From Space to Boundary: An “Atopic” Pathway of Social Theory from Simmel to Luhmann

Wednesday, 18 July 2018: 17:50
Oral Presentation
Tomoko WATARAI, Yokohama City University, Japan
Niklas Luhmann would not apparently be counted among the increasing number of sociologists interested in spatial reconfiguration. Rather, space appears to be lacking or sidelined within his construction of systems theory.

This paper neither critiques Luhmann’s inattention to space; nor does it attempt to incorporate the concept of space into his theoretical design. Instead, it explores the meaning of his spatial indifference, seeking to answer the following question: What epistemological insights can be derived from a serious consideration of Luhmann’s dismissal of the space concept as a premise of theorization?

The application of Luhmann’s social theory to the empirical field of migration studies, as distinguished from the prevailing tradition of methodological nationalism, has undeniable appeal. Luhmann declared that contemporary society should no longer be conceptualized as an entity divided by territorial boundaries, but rather as one comprising functionally differentiated forms of communication.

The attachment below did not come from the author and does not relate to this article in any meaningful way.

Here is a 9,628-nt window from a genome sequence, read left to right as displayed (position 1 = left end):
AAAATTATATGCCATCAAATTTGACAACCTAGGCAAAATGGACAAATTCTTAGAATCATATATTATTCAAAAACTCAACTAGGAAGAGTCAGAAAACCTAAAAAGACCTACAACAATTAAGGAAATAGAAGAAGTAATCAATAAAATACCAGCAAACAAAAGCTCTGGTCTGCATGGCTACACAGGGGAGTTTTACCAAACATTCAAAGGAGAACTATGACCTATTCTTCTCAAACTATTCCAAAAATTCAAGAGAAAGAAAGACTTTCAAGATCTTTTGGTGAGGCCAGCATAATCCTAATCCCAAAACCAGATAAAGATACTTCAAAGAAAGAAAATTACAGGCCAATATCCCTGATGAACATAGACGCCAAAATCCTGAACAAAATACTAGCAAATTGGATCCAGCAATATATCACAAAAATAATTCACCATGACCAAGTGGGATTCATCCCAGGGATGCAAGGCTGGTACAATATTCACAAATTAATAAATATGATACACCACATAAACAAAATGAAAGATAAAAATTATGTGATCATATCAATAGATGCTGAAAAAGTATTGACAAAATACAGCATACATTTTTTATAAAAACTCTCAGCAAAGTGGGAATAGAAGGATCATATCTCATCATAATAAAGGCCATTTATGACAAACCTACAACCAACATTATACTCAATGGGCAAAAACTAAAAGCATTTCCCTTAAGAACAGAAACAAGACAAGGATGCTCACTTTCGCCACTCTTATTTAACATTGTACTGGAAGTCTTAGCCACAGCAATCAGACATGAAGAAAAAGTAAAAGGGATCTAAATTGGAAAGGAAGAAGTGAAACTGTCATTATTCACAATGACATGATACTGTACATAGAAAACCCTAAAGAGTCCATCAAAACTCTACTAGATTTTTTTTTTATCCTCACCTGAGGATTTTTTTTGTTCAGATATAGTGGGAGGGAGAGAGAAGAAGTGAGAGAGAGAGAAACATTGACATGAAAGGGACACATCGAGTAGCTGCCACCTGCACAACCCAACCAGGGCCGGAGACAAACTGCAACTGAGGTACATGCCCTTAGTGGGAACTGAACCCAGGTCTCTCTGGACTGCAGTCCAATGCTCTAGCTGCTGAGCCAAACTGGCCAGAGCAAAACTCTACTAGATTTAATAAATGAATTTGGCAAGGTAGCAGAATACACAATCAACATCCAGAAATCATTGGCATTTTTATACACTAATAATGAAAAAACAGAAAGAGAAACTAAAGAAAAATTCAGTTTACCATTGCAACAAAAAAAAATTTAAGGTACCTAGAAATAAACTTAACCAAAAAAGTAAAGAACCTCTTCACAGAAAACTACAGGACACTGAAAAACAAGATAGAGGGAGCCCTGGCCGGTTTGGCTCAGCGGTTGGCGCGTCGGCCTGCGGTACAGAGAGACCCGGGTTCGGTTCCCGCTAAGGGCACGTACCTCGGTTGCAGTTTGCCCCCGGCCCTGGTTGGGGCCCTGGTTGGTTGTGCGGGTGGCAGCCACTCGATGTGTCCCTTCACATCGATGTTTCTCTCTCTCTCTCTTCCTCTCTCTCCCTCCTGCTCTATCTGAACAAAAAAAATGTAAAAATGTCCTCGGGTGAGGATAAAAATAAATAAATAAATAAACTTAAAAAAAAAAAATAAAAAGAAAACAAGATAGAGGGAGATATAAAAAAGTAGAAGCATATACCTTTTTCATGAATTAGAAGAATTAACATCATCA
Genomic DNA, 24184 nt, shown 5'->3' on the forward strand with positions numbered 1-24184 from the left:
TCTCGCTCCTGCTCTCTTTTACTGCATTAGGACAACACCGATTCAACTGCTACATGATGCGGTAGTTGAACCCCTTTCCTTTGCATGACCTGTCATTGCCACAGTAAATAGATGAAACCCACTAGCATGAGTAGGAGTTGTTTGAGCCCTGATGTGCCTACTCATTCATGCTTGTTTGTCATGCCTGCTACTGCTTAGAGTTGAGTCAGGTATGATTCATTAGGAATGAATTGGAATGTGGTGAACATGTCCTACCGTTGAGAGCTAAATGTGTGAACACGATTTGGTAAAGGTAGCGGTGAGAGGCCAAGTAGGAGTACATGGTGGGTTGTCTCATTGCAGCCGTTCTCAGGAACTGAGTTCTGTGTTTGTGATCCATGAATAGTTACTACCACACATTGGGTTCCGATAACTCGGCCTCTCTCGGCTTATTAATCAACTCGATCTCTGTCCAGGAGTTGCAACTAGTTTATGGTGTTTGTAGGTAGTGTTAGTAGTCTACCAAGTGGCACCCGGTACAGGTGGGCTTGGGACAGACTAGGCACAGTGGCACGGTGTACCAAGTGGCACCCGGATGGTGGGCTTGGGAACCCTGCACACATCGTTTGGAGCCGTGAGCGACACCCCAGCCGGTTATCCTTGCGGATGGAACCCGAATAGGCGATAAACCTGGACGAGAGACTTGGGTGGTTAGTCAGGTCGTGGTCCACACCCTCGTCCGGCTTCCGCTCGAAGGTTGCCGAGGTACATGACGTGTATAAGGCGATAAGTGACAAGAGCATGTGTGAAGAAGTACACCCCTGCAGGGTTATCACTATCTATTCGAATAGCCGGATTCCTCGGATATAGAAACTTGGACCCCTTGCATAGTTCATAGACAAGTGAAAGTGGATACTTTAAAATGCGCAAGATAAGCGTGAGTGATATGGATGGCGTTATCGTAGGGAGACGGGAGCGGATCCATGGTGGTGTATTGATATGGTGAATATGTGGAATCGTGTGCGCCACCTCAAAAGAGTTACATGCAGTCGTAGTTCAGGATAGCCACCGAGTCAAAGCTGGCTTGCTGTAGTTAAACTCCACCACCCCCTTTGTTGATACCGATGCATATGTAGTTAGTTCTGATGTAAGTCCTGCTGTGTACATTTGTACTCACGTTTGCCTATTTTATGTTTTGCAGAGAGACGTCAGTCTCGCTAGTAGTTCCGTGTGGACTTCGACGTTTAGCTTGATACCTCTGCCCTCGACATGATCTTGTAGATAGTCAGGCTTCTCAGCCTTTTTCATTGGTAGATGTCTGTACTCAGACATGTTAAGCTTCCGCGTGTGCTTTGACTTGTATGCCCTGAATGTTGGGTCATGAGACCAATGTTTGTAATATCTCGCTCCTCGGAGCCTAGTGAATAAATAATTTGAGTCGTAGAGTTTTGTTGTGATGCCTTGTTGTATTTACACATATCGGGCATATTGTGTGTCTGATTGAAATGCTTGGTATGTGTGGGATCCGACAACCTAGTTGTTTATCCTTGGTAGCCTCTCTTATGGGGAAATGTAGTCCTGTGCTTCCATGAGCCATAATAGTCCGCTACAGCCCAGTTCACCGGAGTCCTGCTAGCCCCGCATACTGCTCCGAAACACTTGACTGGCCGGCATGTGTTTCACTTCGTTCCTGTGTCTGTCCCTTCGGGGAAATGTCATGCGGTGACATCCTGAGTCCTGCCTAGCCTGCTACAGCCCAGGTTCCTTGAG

To investigate the theoretical potential of this line of inquiry, this paper also draws on the work of another sociologist, Georg Simmel. Both of these sociologists held that increasingly abstract forms of socialization (law and money) lead to the emancipation of space. However, this phenomenon does not challenge the actual existence of functionally differentiated communication under certain spatial conditions. The application of Simmel’s concept of “fixation” opens up a theoretical perspective that envisages various forms of fixation of functionally differentiated systems, rather than presupposing that a certain space exists and attempting to describe its internal differentiation.

The paper concludes by questioning the adequacy of the space concept itself as a tool for understanding hypercomplexity of contemporary urban settings and the very diverse experiences of transnational daily life. Thus, it contributes to reinvigorating sociological imagination and enhancing reflective engagement with contemporary society.